Phytic acid in legumes insolubly binds minerals in the digestive tract, limiting their absorption (Gibson et al. 20105).

Grains and pseudo-grains, such as quinoa, are not ketogenic because of the large amount of carbohydrates.

Whole grains contain anti-nutrients such as phytic acid and lectins, making them a real fattener and problem for people with diabetes (Kamikubo et al. 20086).

Last, avoid fructose foods when eating carbohydrates on a ketogenic diet.

Fructose, not alcohol, is the leading cause of fatty liver disease. The liver converts fructose into fat (triglycerides), which increases blood lipid levels (Ter Horst et al. 20177).

Moreover, this sweet sugar molecule causes cravings (Lustig 20138).

In the course of alcoholic fermentation, fructose is converted into alcohol. Therefore, both substances cause almost the same diseases.

Hence, alcoholic long drinks with juices are not keto. Juices are fructose and glucose that have been separated from the protective fiber.

Few people know that shakes, juices, and smoothies may prevent them from losing weight.

Here’s a list of common carbohydrates to avoid on keto:

The Takeaway

When you’re just starting keto, carb cravings can feel intense. But this phase will pass once you’re fat-adapted.

Fat-adaption means that your body has become accustomed to burning fat instead of glucose as your primary energy source. In the process, you will lose a few kilograms of water deposits.

During this phase, consuming plenty of water and salt is vital to prevent side effects like the keto flu, fatigue, and headaches.

By replacing the above foods with bad carbs with those well suited for keto, you’ll find it easy to enjoy wholesome, nutrient-dense meals.

Adorning your carbs with healthy fats like cream, olive oil, pastured butter, or cheese will positively affect blood sugar levels.

This little trick will also help you stay full longer and have fewer cravings!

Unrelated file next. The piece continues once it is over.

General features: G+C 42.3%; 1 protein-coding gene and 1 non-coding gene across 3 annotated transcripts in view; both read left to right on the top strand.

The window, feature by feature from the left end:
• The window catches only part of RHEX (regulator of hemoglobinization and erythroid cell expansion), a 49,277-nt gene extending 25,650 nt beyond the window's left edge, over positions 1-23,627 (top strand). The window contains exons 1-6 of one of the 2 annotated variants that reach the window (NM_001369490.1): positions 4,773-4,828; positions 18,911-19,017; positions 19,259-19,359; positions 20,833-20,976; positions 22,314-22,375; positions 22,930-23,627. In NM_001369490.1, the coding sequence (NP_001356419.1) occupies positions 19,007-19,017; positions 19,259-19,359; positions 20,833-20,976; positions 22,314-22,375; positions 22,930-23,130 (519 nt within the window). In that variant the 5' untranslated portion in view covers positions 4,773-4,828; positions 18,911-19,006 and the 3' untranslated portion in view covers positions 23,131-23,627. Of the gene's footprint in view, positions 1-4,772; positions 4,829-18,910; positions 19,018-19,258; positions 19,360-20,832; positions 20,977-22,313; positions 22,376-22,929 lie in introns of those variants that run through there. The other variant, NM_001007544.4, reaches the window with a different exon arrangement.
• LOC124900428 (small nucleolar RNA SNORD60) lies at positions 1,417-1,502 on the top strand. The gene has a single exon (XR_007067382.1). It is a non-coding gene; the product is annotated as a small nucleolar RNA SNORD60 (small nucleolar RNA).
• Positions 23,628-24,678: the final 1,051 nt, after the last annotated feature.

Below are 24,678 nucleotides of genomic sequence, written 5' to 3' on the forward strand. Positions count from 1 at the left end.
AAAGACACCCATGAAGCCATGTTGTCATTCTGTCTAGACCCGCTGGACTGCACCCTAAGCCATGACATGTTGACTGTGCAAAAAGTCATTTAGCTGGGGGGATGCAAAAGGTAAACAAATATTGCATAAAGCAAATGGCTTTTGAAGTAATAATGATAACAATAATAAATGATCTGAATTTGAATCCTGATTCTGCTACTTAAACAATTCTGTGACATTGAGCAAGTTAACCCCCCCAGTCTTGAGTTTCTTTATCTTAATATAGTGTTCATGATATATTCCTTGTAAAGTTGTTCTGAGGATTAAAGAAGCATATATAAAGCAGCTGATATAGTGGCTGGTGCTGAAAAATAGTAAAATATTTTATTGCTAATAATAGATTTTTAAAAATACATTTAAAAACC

If you measure ketosis regularly, over time, you will better understand how many and which carbs you can eat per day.

Experienced keto enthusiasts like me can eat 50 or even 100 grams of carbs daily without being kicked out of ketosis.

Frequently Asked Questions (FAQ)

Can you lose weight on 50 carbs a day?

You can successfully lose weight by eating only 50 carbs per day.

Is 100 carbs a day keto?

Consuming 100 carbs a day is low-carb, but not keto.

What are the basic rules for keto?

The basic rules for keto state that you should get 60-80% of your energy from healthy fats, 15-30% from protein, and only 5-10% from carbs.

Should I have 20 or 30 carbs on keto?

With 20 carbs per day, you are safe to maintain ketosis.

Mag. Stephan Lederer, MSc. is an author and blogger from Austria who writes in-depth content about health and nutrition. His book series on Interval Fasting landed #1 on the bestseller list in the German Amazon marketplace in 15 categories.

Stephan is a true man of science, having earned multiple diplomas and master's degrees in various fields. He has made it his mission to bridge the gap between conventional wisdom and scientific knowledge. He precisely reviews the content and sources of this blog for currency and accuracy.

Click on the links above to visit his author and about me pages.